After talking about four straight episodes of Rev., I realize I’ve never talked about my old favorite, story construction. After this fifth, I’d say it’s pretty clear that the show never really ends where you expect it to. Stories take weird twists and turns once they leave the starting point, and they end up in places that seem natural once you get to the end, but are essentially unpredictable when you begin. In that sense, the show has a lot in common with Mad Men, of all things, as that show will also start in one place, run along the typical story path for a while, then jet off into the hinterlands to pursue gophers or whatever strikes its fancy. But after five episodes of this show—episodes I’ve seen before, mind—I love that I can’t necessarily say with any certainty which episode I’m watching from the early scenes. There’s just no definite path an episode can take. I don’t want to say the show is unformulaic—even though it is that—so much as it decidedly doesn’t care about formula, and that’s terrific.
For instance, look at “Society,” which has been given the unfortunate title of “A Fine Bromance” by Hulu. The episode’s storyline hinges almost entirely on a huge coincidence—one that the show strains a bit to make work, if we’re being honest. Adam’s new friend, Leon, whom he’s met when showing Leon and his fiancée around the church in preparation for their wedding, turns out to have been a college fling of Alex’s (or, as he calls her, “Lexi”). When Adam learns that Leon and Alex had sex—well, not complete sex, whatever that means—on a double-decker bus, he silently stews with jealousy and resentment, unable to figure out how to handle this information. It completely changes his view of Leon; it even changes his view of Alex, just a little bit. Again, here’s a story turn that was essentially unpredictable when the episode started, and if it cheats just a bit (some foreshadowing might have been nice), the payoff is worth it.
In this first series of episodes, Adam keeps running into the fact that he’s more liberal and tolerant in what he says than in what he feels. He’s a man capable of making that awful gay joke in last week’s episode. He didn’t mean it maliciously, but some part of him thought it the best way to seem clever on the talk show he’s on. In this week’s episode, he tells God that Alex’s sexual history is one of the things he likes about her, but when he’s confronted with it in such an up close and personal fashion, he recoils. That’s the thing, though: Adam’s only human at the end of the day, and anyone who’s confronted with the actual facts of a significant other’s former lovers will recoil. Adam imagines himself to be above it all and part of some great tradition of looking down with benevolence upon his parishioners, but even he would admit this is more a thing he aspires to than something he actually does.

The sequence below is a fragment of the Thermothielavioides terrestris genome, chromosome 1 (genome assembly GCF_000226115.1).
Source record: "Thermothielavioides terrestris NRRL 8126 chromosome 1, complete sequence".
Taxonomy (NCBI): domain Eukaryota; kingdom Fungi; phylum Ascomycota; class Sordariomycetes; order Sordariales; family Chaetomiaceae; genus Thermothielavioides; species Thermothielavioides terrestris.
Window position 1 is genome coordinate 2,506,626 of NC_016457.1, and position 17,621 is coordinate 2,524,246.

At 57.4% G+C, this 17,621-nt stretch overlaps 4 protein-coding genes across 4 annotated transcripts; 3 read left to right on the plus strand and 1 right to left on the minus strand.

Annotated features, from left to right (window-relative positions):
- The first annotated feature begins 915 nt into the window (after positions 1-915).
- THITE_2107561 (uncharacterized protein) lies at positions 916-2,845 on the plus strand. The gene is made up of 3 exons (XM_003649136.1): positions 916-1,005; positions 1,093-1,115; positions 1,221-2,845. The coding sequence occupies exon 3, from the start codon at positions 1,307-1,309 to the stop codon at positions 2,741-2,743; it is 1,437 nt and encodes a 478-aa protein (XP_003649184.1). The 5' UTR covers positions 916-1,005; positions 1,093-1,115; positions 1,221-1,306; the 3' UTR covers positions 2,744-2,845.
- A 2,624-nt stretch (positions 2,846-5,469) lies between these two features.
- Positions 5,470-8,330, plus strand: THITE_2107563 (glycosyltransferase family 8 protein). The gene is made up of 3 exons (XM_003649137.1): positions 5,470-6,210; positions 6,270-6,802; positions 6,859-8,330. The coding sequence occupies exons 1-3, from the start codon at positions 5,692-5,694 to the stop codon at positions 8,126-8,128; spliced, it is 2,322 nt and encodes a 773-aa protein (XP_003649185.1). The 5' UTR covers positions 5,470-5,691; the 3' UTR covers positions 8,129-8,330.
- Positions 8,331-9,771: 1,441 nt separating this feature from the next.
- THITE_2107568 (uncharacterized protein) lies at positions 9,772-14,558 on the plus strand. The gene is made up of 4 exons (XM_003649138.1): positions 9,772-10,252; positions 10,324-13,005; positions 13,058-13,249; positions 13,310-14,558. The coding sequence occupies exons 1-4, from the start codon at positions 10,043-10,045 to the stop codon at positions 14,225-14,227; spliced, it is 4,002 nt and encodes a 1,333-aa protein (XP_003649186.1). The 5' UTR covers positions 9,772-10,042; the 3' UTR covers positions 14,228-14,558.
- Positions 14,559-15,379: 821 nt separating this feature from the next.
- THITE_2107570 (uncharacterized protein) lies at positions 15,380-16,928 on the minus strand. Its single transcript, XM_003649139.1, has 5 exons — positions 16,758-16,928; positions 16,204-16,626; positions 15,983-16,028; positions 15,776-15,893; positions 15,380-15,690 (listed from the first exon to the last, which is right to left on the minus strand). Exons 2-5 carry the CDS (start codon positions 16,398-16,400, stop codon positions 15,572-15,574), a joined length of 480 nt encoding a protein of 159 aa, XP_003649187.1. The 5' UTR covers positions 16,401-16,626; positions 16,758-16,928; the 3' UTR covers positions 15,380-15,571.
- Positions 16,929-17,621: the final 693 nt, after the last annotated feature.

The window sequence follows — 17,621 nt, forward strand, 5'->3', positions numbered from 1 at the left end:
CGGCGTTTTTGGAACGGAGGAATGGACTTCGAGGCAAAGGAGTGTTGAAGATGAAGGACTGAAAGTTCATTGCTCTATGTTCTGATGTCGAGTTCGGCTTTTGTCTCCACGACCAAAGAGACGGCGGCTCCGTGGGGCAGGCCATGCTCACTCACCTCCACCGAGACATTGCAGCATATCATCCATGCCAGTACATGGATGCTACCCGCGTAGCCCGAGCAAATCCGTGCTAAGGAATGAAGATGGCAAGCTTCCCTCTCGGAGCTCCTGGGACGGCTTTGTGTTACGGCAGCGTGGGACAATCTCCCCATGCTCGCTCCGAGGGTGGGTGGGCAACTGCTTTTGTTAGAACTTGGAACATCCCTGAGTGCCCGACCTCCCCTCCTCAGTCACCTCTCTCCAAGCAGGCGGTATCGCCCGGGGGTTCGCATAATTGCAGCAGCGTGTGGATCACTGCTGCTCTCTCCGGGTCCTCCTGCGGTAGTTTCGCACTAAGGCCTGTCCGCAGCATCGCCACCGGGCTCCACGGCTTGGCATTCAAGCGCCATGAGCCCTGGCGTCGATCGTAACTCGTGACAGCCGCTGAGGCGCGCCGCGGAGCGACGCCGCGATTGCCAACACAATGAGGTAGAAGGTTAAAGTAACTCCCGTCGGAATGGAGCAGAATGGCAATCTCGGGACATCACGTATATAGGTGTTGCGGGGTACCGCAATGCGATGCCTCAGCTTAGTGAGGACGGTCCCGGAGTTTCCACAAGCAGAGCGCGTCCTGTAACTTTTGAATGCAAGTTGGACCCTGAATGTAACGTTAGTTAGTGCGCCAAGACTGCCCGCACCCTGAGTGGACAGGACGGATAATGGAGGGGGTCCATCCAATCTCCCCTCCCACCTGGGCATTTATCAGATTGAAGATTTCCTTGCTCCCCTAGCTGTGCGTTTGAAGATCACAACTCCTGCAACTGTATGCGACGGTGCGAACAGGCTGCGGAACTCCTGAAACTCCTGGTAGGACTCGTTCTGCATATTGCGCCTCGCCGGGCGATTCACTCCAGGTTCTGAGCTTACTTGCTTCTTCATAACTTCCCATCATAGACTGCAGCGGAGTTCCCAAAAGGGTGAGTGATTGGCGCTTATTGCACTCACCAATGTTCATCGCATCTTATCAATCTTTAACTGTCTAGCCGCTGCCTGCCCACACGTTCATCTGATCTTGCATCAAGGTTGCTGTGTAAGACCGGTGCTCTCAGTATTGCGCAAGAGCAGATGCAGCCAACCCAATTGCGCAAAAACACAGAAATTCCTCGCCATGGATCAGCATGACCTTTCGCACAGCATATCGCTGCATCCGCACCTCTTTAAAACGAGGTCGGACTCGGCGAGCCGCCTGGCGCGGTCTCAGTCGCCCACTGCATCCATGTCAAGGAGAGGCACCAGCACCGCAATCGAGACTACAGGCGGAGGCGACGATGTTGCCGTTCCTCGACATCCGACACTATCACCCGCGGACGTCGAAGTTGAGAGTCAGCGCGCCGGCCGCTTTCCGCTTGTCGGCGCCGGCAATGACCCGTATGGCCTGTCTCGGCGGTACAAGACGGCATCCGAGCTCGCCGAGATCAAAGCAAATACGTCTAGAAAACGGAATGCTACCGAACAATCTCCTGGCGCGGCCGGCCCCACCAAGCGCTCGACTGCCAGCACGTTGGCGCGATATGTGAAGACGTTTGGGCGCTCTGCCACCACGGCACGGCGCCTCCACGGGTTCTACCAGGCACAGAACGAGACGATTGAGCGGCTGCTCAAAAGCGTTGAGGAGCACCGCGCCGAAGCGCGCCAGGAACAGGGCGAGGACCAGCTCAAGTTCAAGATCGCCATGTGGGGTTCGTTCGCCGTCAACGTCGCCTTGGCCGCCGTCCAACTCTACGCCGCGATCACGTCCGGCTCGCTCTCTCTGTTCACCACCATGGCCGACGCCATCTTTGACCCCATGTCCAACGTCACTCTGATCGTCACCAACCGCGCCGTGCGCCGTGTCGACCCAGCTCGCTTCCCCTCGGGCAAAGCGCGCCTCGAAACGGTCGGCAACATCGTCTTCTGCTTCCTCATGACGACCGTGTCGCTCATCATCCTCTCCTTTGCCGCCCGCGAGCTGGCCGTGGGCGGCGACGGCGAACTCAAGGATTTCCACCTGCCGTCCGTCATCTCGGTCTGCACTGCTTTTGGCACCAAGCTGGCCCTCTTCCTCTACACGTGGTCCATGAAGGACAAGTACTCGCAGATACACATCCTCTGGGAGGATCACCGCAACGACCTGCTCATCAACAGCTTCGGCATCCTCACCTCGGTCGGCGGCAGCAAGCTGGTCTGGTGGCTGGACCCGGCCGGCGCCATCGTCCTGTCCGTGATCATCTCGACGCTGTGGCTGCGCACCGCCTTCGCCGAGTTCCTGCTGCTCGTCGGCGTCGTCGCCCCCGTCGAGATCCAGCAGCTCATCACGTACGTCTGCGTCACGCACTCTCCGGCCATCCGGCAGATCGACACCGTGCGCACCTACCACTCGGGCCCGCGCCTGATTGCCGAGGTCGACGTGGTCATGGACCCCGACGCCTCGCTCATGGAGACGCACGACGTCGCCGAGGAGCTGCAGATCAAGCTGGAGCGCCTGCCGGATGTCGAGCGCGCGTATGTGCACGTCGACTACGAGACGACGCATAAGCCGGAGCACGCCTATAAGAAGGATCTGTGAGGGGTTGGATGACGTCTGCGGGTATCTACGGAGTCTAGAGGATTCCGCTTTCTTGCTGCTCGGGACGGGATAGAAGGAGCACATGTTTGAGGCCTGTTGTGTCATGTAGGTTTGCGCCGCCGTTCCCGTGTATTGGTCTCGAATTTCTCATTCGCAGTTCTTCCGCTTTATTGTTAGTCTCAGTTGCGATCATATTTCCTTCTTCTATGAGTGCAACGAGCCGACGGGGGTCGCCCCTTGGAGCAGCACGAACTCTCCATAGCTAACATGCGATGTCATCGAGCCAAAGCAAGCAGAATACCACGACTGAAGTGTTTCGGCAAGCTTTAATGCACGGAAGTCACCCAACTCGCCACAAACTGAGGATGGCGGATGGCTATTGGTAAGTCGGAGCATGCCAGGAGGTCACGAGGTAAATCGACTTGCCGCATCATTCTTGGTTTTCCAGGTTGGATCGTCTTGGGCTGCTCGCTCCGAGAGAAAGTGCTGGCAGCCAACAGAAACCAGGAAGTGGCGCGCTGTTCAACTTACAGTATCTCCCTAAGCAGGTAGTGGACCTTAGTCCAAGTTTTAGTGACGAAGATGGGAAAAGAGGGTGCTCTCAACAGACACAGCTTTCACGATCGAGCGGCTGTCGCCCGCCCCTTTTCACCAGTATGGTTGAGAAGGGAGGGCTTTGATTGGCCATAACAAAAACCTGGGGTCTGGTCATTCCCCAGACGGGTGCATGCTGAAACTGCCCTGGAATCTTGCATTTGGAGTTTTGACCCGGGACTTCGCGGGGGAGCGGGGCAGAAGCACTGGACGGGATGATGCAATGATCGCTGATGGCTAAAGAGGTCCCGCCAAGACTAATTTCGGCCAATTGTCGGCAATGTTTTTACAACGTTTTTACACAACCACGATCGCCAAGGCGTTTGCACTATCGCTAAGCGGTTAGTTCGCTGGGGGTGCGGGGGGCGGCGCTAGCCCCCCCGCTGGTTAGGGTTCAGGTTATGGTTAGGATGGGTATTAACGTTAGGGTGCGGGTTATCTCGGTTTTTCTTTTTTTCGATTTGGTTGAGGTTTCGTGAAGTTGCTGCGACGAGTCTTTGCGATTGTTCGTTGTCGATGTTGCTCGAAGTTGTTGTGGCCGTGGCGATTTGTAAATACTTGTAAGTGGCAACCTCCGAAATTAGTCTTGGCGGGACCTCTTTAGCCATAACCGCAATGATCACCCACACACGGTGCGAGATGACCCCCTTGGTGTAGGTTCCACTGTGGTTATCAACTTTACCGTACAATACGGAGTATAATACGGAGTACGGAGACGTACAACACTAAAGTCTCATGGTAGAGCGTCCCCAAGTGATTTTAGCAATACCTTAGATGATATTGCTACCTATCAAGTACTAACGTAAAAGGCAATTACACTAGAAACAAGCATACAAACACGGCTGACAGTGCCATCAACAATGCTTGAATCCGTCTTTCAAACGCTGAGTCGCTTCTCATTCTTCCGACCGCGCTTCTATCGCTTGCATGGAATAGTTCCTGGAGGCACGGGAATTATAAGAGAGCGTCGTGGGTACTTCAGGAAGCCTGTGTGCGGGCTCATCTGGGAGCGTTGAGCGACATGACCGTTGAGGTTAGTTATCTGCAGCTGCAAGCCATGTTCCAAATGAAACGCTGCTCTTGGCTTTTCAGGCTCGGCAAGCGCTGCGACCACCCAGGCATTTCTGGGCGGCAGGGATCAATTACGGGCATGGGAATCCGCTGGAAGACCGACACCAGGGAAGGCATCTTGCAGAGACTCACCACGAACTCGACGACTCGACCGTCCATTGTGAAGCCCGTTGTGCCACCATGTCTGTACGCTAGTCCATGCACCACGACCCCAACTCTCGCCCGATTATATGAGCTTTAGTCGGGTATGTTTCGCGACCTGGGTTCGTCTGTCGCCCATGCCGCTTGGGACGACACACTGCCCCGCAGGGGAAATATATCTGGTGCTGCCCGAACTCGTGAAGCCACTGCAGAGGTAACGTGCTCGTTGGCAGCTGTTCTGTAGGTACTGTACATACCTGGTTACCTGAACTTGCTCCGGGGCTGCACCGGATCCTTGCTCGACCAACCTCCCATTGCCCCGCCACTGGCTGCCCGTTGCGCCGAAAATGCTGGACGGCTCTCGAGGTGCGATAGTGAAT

The episode even begins in a place where he’s acutely aware of just how much people can ignore him. As he laments the fact that Nigel has over 300 Facebook friends—and a profile picture that features Simon LeBon, apparently—and the fact that Alex has something planned with some other friend for every night of the week, he’s sad that he doesn’t have a single friend to do anything with. He’s stuck in his vicar’s outfit and his church, which cause people to see right past him. When he goes down to the pub, nobody wants to tell him a dirty joke because, well, would you tell a dirty joke to a reverend? He’s invisible, he laments to the heavens. People looks right past him or only see his uniform, when underneath it all, he’s a regular guy, who just wants to hang out sometimes and have a spot of fun. It’s a beautiful articulation of a problem that likely arises specifically among ministers but is easily recognizable to just about anybody alive.